Adding fuel to Colombia’s innovation ecosystem

Author:María del Pilar Noriega - Laura Restrepo - Laura Moscoso
Position:Director General - Biomedical Engineer - Lawyer, (ICIPC), Medellín, Colombia

Colombia is Latin America’s fourth-largest oil producer. As such, oil and gas have played and continue to play an important role in its economy, catalyzing the development of many downstream industries, including petrochemicals, plastics and rubber used in manufacturing an array of consumer goods.


For over two decades, Colombia’s Rubber and Plastic Institute for Training and Research (ICIPC), a non-profit technology development center, has been at the forefront of efforts to boost innovation, increase productivity and enhance the competitiveness of companies operating in the country’s plastics, rubber and associated industries. Just three years after it began operations in 1993, ICIPC partnered with COLCIENCIAS, the government’s science, technology and innovation arm, further cementing its role as a key player in Colombia’s drive to strengthen and expand its national innovation ecosystem.

ICIPC’s mission is to “convert knowledge into wealth”, and it has been widely recognized for its success in doing that for the companies it works with. Its extensive experience in generating knowledge and transferring it to the private sector offers useful insights for those engaged in developing and applying successful innovation and technology transfer practices.

ICIPC provides technology solutions to the plastics, rubber and related industries in Colombia and Latin America. To date it has worked with more than 1,200 enterprises. More than 700 of them operate in the sector and are based in Colombia’s main cities. ICIPC also undertakes state-of-the-art laboratory tests (according to ISO standards) for quality control and assurance in support of R&D and innovation projects, and training programs.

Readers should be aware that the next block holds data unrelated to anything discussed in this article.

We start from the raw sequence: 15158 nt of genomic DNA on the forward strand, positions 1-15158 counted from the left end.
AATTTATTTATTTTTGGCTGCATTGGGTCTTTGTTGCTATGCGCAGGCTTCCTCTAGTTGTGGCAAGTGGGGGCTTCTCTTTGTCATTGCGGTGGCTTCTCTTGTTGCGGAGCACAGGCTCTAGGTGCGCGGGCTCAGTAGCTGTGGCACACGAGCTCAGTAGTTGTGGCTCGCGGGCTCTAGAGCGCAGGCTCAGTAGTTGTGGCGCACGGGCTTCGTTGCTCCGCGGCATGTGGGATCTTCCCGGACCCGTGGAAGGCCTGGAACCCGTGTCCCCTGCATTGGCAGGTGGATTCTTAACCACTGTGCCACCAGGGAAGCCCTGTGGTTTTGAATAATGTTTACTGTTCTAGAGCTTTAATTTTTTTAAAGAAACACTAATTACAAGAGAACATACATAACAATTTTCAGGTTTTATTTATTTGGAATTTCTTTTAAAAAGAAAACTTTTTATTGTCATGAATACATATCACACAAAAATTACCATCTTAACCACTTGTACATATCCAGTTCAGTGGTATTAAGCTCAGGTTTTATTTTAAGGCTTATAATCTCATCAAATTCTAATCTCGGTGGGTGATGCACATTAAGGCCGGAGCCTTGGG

Building an effective and sustainable national innovation system is a multi-faceted, long-term and complex process involving multiple actors. Thanks to a series of political and institutional reforms in Colombia in recent years, innovation and innovative entrepreneurship are on the rise.

The government’s staunch commitment to strengthening the country’s capabilities in the area of science, technology and innovation (STI), and to ensuring that it improves people’s lives, are beginning to bear fruit. In the recently published Global Innovation Index (GII) 2016, Colombia emerged as the fifth most innovative economy in Latin America (with a global ranking of 63). But with its sights set on becoming the most innovative country in Latin America by 2025, there is still a great deal to do to expand and strengthen the national innovation ecosystem.

The overriding aims of Colombia’s innovation policy are to drive sustainable economic and social development and to improve the wellbeing of Colombians. Success will depend on upscaling the innovation system and ensuring that it responds not only to market demand, but also to social demand for innovation in areas...

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